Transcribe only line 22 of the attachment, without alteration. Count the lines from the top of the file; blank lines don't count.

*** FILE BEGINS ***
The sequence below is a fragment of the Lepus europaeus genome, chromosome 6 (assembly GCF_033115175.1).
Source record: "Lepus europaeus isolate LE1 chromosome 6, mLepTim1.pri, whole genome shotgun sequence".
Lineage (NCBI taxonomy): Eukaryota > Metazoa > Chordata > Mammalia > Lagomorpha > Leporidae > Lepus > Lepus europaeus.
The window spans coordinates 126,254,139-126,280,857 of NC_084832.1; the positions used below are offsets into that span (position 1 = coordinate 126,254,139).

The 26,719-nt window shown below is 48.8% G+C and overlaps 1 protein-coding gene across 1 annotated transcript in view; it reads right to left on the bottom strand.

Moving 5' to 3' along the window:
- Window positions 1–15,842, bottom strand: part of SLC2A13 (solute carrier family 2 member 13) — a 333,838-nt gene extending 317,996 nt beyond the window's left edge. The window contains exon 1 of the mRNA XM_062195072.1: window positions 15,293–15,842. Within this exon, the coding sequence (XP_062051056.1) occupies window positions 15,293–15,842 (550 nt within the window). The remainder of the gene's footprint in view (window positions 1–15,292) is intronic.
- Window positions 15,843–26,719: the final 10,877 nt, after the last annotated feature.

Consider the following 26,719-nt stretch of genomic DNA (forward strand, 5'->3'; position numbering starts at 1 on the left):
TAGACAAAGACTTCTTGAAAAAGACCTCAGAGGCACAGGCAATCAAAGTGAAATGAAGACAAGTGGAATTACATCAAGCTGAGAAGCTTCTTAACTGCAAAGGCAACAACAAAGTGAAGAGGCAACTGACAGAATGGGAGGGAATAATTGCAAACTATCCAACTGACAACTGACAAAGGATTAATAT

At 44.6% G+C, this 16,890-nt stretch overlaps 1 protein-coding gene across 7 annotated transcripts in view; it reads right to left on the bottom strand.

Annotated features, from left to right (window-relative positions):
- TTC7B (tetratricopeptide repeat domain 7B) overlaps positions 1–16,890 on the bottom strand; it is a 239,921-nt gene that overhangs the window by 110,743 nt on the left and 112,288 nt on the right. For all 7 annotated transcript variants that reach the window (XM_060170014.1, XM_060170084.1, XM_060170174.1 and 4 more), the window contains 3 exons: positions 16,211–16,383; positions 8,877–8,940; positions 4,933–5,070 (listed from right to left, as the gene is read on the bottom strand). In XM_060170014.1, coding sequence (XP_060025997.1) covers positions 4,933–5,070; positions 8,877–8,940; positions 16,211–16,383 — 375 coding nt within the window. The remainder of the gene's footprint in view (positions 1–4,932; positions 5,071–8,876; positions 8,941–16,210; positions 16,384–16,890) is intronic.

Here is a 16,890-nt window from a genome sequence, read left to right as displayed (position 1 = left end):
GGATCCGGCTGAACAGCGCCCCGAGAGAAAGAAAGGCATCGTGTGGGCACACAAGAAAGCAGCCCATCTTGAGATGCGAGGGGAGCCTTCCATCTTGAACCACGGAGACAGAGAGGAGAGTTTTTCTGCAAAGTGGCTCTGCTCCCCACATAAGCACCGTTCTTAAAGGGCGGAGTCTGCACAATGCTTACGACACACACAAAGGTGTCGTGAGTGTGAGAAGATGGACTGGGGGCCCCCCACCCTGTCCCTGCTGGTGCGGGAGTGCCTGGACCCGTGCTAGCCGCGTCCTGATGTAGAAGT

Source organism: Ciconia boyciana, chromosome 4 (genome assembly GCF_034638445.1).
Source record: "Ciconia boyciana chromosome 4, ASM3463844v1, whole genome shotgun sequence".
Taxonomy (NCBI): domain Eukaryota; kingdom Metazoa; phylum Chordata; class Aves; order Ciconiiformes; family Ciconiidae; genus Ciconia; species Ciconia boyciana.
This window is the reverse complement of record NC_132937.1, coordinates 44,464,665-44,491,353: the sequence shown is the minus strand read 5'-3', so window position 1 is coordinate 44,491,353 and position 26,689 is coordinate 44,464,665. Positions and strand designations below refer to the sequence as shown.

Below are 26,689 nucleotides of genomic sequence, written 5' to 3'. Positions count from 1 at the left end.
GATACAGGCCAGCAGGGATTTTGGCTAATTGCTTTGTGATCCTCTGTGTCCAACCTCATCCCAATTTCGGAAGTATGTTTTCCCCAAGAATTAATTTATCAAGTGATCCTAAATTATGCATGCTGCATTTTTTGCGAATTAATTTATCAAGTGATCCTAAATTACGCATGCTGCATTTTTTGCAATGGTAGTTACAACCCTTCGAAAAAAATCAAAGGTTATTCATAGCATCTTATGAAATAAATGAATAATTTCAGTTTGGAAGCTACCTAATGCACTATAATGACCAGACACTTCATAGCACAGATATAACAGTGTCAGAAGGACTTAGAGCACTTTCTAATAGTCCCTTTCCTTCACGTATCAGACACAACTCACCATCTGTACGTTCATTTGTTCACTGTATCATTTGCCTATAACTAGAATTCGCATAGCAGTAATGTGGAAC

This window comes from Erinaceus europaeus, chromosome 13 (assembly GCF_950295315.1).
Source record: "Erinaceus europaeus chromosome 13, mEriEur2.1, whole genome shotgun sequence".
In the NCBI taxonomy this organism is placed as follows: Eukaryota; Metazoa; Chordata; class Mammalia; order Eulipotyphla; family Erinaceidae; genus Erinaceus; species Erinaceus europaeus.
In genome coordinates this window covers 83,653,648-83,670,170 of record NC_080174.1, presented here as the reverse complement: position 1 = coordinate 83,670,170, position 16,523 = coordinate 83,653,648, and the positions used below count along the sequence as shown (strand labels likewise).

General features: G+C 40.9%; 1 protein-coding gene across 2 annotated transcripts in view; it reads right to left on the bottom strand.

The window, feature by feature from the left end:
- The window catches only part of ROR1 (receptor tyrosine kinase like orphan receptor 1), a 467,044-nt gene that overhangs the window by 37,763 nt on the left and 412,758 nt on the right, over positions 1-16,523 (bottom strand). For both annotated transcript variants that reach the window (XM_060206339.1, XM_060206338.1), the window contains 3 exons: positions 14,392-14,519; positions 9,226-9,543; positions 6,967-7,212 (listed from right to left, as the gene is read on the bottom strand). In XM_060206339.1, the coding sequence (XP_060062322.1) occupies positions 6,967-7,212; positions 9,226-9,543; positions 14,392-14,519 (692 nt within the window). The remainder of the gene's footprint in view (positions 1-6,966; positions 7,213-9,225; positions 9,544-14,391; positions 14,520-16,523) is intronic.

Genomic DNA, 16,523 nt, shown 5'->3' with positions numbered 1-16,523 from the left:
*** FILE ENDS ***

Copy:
This window comes from Erinaceus europaeus, chromosome 13 (assembly GCF_950295315.1).